Other Multiverse challenges allow you to select whichever character you like, but have wide ranging match conditions. In some, health will randomly appear, others will have bombs strewn all over the ground while others still will have randomly spawning Black Lantern auras which drain your health.
These Multiverse events are all timed. Some last for days or weeks and others are only available for minutes before they’re gone forever. Each event also has a set difficulty and so you’ll need to have a character of high enough level and with high enough gear to be successful.
Revolio Clockberg Jr.
Yes that’s right, Injustice 2 will turn you into a bonafide gear head. Each character has a load-out in Injustice 2 and as you play you’ll earn Mother Boxes of varying degrees of quality. Inside each Mother Box is random gear which can be applied to your characters.
This gear will change the stats for Strength, Health, Ability and Defense. These don’t matter in Ranked Matched or the Story Mode, but in Multiverse they matter a lot. Considering that that’s where you’re going to spend a large portion of your time, gear is pretty important.
While it improves your stats and helps you clinch victory, gear also changes how your heroes look. Instead of skins, every character is now fully customisable. For example, you can select Batman’s cowl, greaves, torso, utility belt and gauntlets. You can mix and match to your heart’s content, but only as long as you’ve reached the required level.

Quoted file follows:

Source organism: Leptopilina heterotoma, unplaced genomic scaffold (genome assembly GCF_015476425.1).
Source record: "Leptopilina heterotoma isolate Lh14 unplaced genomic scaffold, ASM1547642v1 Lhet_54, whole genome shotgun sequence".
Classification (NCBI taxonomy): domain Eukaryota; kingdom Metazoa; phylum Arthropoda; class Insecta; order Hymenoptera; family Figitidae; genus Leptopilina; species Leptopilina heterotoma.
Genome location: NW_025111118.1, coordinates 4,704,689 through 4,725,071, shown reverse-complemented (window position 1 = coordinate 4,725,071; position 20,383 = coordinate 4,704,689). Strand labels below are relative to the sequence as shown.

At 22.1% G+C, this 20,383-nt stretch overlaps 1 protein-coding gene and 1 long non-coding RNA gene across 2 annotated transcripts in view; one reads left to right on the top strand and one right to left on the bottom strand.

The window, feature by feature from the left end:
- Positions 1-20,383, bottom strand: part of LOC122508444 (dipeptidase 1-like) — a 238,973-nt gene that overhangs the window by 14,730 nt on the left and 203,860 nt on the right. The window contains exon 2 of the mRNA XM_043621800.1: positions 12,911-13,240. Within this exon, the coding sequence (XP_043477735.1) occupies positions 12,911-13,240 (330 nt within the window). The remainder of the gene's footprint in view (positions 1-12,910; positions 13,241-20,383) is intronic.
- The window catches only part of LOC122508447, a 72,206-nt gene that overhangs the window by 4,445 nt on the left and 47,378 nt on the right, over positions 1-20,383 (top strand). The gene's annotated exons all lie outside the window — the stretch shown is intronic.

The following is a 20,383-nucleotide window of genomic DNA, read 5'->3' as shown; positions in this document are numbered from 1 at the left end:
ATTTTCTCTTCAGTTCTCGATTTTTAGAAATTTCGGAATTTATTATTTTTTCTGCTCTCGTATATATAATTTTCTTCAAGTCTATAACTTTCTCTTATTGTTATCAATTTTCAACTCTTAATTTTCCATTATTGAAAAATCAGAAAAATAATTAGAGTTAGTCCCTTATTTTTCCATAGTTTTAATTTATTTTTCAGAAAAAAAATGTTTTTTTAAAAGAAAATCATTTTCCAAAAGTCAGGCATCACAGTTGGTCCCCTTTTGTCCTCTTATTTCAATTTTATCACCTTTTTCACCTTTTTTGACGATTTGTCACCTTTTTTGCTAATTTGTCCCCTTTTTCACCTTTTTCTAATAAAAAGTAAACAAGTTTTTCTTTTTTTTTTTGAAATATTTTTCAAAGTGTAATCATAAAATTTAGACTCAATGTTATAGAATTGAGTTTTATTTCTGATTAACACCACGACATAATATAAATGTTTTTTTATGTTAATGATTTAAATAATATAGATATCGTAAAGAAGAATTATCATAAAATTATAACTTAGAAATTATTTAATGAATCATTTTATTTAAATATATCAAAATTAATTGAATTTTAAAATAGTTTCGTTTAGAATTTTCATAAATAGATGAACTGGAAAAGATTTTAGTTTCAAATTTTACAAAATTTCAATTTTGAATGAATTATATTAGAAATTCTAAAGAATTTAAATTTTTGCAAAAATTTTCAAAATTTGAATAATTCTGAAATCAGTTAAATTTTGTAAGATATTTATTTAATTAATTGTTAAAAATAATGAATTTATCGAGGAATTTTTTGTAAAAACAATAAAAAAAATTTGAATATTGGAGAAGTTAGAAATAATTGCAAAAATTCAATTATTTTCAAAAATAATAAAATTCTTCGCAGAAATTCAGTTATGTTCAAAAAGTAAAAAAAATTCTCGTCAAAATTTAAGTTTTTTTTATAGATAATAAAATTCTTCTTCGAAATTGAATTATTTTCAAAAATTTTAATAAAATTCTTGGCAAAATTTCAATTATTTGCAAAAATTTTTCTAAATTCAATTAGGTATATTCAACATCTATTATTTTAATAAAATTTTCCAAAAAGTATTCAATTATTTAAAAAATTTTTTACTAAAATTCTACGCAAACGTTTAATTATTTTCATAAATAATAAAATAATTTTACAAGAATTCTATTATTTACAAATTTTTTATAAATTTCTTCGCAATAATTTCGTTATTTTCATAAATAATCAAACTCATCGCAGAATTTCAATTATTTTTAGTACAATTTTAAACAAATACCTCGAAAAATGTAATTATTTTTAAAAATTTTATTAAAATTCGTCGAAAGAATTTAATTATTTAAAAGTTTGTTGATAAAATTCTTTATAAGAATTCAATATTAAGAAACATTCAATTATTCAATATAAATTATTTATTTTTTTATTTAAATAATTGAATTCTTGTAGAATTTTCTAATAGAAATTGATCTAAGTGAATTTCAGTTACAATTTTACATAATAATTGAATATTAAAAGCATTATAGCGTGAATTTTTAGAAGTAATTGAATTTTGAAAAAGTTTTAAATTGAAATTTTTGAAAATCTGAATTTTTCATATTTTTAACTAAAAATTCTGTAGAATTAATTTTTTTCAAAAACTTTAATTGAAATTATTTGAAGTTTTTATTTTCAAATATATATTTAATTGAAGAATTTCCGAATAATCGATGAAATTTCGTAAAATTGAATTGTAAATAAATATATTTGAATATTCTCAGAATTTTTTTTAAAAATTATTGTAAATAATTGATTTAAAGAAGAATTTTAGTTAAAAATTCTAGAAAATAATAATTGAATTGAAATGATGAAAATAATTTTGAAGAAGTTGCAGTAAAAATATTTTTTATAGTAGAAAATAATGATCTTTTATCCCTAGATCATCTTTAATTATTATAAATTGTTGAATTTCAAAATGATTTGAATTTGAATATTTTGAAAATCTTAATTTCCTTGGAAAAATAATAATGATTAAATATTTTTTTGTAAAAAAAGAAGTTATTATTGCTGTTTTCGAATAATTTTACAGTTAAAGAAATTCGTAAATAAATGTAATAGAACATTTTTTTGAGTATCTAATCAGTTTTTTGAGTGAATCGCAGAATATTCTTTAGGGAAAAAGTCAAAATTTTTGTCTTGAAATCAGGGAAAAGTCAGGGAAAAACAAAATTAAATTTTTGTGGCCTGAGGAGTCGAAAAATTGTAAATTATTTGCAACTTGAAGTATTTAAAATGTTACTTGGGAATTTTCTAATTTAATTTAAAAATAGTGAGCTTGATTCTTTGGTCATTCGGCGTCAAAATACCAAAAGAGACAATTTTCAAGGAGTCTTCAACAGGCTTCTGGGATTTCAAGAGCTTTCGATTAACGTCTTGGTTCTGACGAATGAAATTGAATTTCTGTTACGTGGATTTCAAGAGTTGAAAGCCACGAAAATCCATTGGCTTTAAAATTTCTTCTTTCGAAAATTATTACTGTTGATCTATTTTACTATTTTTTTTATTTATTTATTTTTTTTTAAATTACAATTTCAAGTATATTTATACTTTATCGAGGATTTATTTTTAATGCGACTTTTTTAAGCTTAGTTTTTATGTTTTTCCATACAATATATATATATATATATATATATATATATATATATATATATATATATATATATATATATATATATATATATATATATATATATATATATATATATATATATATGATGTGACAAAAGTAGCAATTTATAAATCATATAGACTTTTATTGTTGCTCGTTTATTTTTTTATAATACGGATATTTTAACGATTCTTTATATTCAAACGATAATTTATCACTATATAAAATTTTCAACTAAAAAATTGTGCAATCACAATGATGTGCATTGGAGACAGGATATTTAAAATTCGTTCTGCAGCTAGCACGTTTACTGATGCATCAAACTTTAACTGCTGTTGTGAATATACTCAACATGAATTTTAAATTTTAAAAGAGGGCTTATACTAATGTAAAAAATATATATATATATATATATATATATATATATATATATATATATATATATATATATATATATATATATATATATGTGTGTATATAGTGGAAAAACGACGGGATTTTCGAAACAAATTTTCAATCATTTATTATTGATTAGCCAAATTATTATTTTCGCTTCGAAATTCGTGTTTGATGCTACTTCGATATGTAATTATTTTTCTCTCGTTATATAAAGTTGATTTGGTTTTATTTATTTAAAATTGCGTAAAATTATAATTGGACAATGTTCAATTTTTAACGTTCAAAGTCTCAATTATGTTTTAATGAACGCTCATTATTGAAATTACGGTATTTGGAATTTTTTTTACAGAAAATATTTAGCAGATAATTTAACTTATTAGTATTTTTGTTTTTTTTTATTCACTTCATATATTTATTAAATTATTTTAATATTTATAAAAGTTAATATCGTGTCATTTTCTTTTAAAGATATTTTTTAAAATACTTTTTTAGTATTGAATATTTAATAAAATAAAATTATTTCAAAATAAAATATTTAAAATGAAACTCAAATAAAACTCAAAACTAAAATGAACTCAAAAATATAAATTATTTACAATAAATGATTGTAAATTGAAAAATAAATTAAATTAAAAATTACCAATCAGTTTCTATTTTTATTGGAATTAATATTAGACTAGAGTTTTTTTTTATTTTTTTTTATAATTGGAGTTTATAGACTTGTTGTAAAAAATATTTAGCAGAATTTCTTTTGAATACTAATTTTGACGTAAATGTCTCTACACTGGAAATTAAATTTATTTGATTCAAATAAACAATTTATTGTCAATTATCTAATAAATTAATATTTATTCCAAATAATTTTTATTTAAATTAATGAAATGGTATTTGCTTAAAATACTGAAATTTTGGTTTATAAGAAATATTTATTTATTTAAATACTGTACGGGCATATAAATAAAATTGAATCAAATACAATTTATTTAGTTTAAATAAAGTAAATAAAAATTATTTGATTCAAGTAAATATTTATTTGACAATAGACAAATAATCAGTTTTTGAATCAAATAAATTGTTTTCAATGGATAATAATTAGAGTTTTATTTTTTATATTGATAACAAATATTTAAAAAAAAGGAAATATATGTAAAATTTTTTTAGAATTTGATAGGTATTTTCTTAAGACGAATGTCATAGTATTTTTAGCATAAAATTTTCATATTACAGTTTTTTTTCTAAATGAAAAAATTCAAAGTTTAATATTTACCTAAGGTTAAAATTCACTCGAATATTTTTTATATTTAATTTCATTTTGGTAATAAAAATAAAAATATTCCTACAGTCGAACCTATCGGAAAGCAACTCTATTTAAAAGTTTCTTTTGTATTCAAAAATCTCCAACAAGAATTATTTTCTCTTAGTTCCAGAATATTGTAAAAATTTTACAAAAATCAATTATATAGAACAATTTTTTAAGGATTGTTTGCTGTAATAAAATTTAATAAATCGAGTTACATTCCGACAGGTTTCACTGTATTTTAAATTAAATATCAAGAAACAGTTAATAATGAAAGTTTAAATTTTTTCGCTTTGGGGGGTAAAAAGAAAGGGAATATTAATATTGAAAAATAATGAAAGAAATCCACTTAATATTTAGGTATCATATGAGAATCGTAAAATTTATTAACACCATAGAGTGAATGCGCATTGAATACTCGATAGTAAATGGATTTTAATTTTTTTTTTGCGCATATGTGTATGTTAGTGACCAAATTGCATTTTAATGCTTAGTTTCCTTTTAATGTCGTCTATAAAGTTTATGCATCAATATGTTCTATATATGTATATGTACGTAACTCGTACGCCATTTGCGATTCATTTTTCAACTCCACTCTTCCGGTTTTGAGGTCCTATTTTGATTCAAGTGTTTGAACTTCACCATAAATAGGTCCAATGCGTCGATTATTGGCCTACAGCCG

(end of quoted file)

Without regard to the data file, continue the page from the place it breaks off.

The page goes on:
It’s a bit of an odd gating, but with the way NetherRealm has built the gear system and the in-game currencies, it’s the only way it would work. A note on the in-game currencies; there’s too many and they’re too confusing. My best advice is to mess around with all the options until you figure it out. Or, just find a look/loadout you like and stick with it until something better comes along.
Injustice We Trust
In a nutshell, Injustice 2 is a better, more complete game than the original, but the roster is weaker and the story is far less compelling. For DC fans, it’s still a wet dream. It’s always great to see Superman being a huge douche and Batman punching the shit out of him.
I also think that someone at NetherRealm really hates Damian Wayne, because boy do they make that guy unlikable.
Kevin Conroy voicing Bats is always a bonus, but I’m a little torn when it comes to Injustice 2’s Joker. The voice is trying to mimic Mark Hamill’s iconic sound, but comes off as a knock-off. That’s the lesser crime though as, for some reason, Injustice 2’s Joker is an emo-poser with a floppy fringe. I thought Leto’s Hot Topic nightmare was a disaster…
Injustice 2, for its few faults, is still incredible and brilliantly put together. Hurry up with Red Hood already.
Injustice 2 was reviewed on PS4 and PS4 Pro using a promotional disc provided to PowerUp! by Warner Bros.
Game Title: Injustice 2
- Smack Talk - 6/106/10
- Kevin Conroy - 10/1010/10
- Superman is a HUGE douche - 8/108/10